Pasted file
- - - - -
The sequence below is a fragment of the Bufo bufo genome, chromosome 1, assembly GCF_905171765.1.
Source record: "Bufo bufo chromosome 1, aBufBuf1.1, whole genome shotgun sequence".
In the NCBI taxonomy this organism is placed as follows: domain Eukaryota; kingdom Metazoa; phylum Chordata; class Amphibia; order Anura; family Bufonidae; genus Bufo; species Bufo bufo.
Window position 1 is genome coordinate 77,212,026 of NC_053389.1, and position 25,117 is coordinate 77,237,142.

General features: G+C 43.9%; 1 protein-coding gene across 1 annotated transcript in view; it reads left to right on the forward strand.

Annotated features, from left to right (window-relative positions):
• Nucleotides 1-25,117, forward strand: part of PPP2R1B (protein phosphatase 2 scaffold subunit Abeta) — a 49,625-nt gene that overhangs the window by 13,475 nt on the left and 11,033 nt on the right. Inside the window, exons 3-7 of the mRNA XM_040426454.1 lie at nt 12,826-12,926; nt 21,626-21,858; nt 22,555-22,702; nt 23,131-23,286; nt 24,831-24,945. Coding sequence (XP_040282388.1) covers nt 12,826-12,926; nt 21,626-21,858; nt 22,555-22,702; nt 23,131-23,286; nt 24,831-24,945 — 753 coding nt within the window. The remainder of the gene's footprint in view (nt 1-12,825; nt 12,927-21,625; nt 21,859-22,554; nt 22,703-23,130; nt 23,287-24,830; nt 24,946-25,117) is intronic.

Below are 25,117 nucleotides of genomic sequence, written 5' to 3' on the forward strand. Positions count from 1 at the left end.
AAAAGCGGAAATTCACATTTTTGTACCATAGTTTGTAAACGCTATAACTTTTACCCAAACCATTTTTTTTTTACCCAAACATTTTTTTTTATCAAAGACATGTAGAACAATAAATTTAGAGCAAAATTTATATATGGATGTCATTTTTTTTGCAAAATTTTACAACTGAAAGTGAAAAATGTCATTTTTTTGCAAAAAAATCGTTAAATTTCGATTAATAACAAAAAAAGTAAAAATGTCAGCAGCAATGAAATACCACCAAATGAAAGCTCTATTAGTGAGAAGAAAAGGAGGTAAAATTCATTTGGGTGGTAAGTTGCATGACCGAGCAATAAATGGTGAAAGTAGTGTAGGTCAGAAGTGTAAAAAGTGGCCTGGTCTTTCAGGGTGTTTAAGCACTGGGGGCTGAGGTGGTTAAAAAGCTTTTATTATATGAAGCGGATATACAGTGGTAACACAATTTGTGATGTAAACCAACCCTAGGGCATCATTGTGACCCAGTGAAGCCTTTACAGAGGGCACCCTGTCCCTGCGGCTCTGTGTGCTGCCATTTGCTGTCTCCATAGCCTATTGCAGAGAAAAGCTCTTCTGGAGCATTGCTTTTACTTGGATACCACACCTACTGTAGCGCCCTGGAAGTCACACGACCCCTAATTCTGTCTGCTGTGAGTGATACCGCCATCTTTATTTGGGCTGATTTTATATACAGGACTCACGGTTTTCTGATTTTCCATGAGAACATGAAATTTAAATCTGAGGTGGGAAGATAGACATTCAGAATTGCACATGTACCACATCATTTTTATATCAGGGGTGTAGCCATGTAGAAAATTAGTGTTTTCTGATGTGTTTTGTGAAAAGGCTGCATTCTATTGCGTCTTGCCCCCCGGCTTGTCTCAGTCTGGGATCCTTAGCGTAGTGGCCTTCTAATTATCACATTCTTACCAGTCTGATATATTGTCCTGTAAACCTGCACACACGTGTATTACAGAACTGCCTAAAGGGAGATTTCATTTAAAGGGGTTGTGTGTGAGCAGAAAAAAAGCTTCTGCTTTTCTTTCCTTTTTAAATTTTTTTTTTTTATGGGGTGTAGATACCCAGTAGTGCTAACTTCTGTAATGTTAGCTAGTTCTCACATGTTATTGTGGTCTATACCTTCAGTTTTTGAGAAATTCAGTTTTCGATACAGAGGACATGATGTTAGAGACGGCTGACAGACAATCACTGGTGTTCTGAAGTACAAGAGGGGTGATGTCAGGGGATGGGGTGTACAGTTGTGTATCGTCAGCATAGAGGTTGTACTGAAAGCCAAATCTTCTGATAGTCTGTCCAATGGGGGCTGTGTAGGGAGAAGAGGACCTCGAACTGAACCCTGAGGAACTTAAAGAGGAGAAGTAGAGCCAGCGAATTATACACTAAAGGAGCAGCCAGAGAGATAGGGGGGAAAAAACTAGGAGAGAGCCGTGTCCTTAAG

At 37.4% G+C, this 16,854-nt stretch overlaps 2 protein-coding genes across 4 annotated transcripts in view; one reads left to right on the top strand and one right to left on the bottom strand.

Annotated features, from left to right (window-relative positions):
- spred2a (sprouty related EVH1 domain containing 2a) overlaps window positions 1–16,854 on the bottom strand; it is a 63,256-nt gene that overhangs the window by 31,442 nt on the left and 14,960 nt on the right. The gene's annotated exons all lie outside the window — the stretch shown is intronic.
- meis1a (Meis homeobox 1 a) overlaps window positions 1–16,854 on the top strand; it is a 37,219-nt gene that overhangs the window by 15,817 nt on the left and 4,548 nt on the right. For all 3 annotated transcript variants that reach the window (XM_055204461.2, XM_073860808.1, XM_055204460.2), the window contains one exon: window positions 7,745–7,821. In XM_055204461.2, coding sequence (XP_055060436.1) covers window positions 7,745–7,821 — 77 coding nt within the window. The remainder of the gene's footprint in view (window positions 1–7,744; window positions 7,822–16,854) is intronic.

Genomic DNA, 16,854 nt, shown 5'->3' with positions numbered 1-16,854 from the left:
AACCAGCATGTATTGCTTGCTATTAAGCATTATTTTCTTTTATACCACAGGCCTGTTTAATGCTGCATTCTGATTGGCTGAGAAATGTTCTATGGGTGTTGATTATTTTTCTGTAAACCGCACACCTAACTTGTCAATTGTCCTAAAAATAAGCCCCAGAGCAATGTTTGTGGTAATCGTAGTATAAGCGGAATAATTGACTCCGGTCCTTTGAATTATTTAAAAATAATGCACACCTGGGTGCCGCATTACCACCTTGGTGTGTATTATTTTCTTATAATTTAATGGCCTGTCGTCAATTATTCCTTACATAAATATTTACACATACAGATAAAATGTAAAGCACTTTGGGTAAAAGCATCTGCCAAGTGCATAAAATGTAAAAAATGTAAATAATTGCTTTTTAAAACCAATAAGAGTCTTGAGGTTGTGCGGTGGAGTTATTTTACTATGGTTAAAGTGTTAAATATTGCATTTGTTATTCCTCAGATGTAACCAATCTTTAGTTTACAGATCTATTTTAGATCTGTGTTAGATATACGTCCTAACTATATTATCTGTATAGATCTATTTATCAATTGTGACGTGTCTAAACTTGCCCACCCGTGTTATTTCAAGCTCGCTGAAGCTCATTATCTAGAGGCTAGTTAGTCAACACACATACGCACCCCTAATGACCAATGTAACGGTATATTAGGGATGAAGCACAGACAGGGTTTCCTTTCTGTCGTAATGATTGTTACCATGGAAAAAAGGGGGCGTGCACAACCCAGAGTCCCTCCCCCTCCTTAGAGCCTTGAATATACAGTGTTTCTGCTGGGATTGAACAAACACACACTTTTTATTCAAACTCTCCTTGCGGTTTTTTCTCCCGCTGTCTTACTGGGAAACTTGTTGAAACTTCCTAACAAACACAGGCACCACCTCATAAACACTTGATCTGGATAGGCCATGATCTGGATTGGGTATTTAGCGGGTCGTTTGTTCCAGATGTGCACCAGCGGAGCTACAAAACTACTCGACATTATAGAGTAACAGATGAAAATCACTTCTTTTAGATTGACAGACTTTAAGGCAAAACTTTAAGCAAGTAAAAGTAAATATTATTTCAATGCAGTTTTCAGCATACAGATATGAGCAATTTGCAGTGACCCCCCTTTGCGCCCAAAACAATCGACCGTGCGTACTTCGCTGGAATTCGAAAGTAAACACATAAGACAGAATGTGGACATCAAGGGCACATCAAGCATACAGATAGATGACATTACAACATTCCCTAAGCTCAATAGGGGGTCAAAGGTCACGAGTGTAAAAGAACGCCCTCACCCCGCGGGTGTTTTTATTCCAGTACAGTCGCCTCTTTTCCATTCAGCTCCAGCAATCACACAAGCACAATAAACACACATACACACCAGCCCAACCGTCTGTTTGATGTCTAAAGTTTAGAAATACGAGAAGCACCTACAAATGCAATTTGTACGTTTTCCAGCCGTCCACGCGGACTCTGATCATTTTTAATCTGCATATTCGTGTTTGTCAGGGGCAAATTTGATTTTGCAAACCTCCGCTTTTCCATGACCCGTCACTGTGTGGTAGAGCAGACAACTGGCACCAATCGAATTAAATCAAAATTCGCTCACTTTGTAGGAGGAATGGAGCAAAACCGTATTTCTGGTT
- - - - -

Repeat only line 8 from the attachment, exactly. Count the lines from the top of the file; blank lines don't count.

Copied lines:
Below are 25,117 nucleotides of genomic sequence, written 5' to 3' on the forward strand. Positions count from 1 at the left end.